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The Black Inmate Commissary Fund (BICF) is built upon the foundation of abolition of the current carceral state, which disproportionately affects Black communities. BICF functions as a mutual aid organization in Atlanta, Georgia, providing aid and programming to Black individuals and families affected by mass incarceration and homelessness.


BICF redistributes resources and empowers currently and formerly incarcerated through:

  • Commissary deposits 

  • Book donations

  • Family assistance stipends

  • Re-entry and rehabilitation support and empowerment programs

Founded in June 2020 by Angel Alicea, BICF launched its first fundraiser in which the organization utilized crowdfunding platforms to raise and redistribute $50,000 to currently and formerly incarcerated Black people, as well as their families and others affected by mass incarceration.

Past and current BICF partners include entities such as Matter of Trust, Emory Medical School, Atlanta Public Schools, Lakewood Church of Christ, Flourish Yoga, Gangstas to Growers, Mary Kay, Community Roots Clinic, Sunnis Kitchen Table, and Love Beyond Walls.

The Black Inmate Commissary Fund LLC mission is to divest from the carceral state by reinvesting in the Black incarcerated community through building agency, equity, opportunity, and rehabilitation.

Our Mission


Founder + Executive Director
Angel Gabrielle Alicea (she/her/ella)

is a community organizer, abolitionist and the Founder and Executive Director of The Black Inmate Commissary Fund. Angel began organizing around seven years ago as a youth organizer while in high school due to the many intersections she exists in, Angel has been able to organize in a variety of capacities, which has led to working directly against the mass incarceration and enslavement of Black people in the United States.

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Patrice E. Fenton, PhD (she/her/hers)

is the Director of Healing Justice at BICF and serves as Founder and Chief Lightworker at SōlWorks Collective, an organization dedicated to catalyzing communities of color toward fostering self-mastery and collective power through healing arts.  A leader in identity-responsive research, Dr. Fenton is an equity-centered change strategist, with expertise in leadership development, teacher education, and centering wellness in the workplace. Dr. Fenton is an adjunct assistant professor at Hunter College, and a Board member of South Bronx Community Charter High School, the Latinx Education Collaborative and Disruptive Partners.  She is also a proud Brooklyn, NY native and mom to Jair Asad and Haile Masani.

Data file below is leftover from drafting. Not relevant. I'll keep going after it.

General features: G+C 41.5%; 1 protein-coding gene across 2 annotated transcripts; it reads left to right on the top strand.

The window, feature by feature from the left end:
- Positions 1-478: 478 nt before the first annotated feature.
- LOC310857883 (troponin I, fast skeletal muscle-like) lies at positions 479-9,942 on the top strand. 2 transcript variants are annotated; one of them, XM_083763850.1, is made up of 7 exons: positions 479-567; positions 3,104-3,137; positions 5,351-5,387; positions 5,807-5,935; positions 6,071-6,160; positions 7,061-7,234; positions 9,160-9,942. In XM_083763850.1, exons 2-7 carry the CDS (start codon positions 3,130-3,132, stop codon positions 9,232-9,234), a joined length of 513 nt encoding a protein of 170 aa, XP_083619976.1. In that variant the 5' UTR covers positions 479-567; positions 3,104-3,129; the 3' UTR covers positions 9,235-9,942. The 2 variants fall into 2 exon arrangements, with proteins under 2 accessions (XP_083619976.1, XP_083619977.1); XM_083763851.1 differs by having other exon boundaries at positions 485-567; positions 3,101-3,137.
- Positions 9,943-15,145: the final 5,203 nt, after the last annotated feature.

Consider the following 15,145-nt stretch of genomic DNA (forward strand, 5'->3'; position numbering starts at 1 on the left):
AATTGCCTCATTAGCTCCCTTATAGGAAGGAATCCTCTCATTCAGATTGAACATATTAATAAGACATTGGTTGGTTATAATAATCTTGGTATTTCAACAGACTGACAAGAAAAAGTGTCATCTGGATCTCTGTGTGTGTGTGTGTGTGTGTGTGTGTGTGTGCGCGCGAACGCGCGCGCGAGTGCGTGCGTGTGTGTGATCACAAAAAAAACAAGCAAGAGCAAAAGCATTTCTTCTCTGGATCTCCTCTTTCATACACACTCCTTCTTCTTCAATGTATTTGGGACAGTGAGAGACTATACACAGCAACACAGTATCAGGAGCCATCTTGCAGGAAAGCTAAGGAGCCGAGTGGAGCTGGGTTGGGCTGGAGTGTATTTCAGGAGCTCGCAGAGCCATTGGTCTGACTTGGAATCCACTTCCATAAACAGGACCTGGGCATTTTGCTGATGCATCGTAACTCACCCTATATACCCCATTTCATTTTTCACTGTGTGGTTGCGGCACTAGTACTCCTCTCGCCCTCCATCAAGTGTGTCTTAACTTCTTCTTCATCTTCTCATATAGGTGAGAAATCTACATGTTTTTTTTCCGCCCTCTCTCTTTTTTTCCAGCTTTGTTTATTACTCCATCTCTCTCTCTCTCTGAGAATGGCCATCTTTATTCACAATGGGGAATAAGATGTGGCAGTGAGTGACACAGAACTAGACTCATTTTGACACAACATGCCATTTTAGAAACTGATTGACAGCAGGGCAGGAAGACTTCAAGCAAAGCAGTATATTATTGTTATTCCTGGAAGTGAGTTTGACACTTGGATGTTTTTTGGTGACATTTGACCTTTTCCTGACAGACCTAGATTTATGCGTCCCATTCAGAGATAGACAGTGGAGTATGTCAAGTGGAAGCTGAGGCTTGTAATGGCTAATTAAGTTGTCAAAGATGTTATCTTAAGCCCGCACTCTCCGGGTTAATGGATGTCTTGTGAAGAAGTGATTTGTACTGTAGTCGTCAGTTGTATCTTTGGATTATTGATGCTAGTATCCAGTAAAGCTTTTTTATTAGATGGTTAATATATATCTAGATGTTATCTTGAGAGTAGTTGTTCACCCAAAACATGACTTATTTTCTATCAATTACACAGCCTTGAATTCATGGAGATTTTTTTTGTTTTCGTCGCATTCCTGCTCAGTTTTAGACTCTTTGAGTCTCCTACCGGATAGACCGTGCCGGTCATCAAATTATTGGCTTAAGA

Joanna "Joa" Jin Douglas (she/they)

is the Development Director. Joa is based in Philadelphia, PA, and founded Funding for Social Change. They have a strong background in managing projects, from running a startup competition funding social entrepreneurs. She currently teaches social entrepreneurship and economic development at Florida State University, and works as a freelance grant writing and social enterprise consultant, helping individuals brainstorm, plan, fund, and launch their ideas to create social change. You can now find her roleplaying a woman spiraling into madness in the midst of a revolution on the comedy improv D&D podcast Dice Funk

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Linnae Keys (she/they)

is a black queer woman based in Philadelphia, PA. Linnae provides administrative support and strategic planning. They have a Bachelor’s of Science in Psychology and a minor in Black Studies. They are a mental health advocate and a justice-oriented person. She also has experience in Spanish translations and Strategic Planning.

Nia Rickman (she/her/hers)

is the From Bars to Bars Project Director. With over 5 years experience in the entertainment industry, Nia is the Founder of D.A.M.N. Entertainment and has a bachelor's degree in Spanish and International Studies from Spelman College. She also obtained her Music Industry Essentials certificate from The Clive Davis Institute of Recorded Music at New York University Tisch School of the Arts. She has experience in Management, Executive Assistance, and Artist Relations. 

Christopher Williams (all pronouns used respectfully)

is a strategic consultant, project manager, and Black-queer liberation advocate originally from the West Coast and currently living in Atlanta, GA. Christopher is a co-founder of BankBlackUSA, an organization that promotes Black financial cooperatives and other Black-centered financial institutions with an emphasis on communal over individual wealth.

Cait Reeves (she/her/hers)

is a strategic-thinking archivist and artist from Atlanta, GA, with over ten years experience in donor relations, project administration, and database management. She has a BA in Theater from Emory University, an MA in History and an MS in Library and Information Science, both from Simmons College. As a librarian, Cait provided support to BICF from its beginning, and continues to advise for the BICF Bring Us Books program, shifting our work from solely sending books on Black liberation into prisons to doing battle with the strict laws in Georgia surrounding books in prisons.

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Ting (they/them/theirs)

is a self-taught artist based in Atlanta, GA (Mvskoke land). Their art is primarily inspired by their experiences navigating existence as a Chinese, queer, non-binary femme. Their work aims to amplify the struggles of oppressed communities, provide radical education, and show the beauty of collective resilience through vibrant colors, elements of surrealism, and portraiture. Her work includes all art and graphics used on BICF marketing materials and resource guides, and you can find more of her work on her website Art of Ting.

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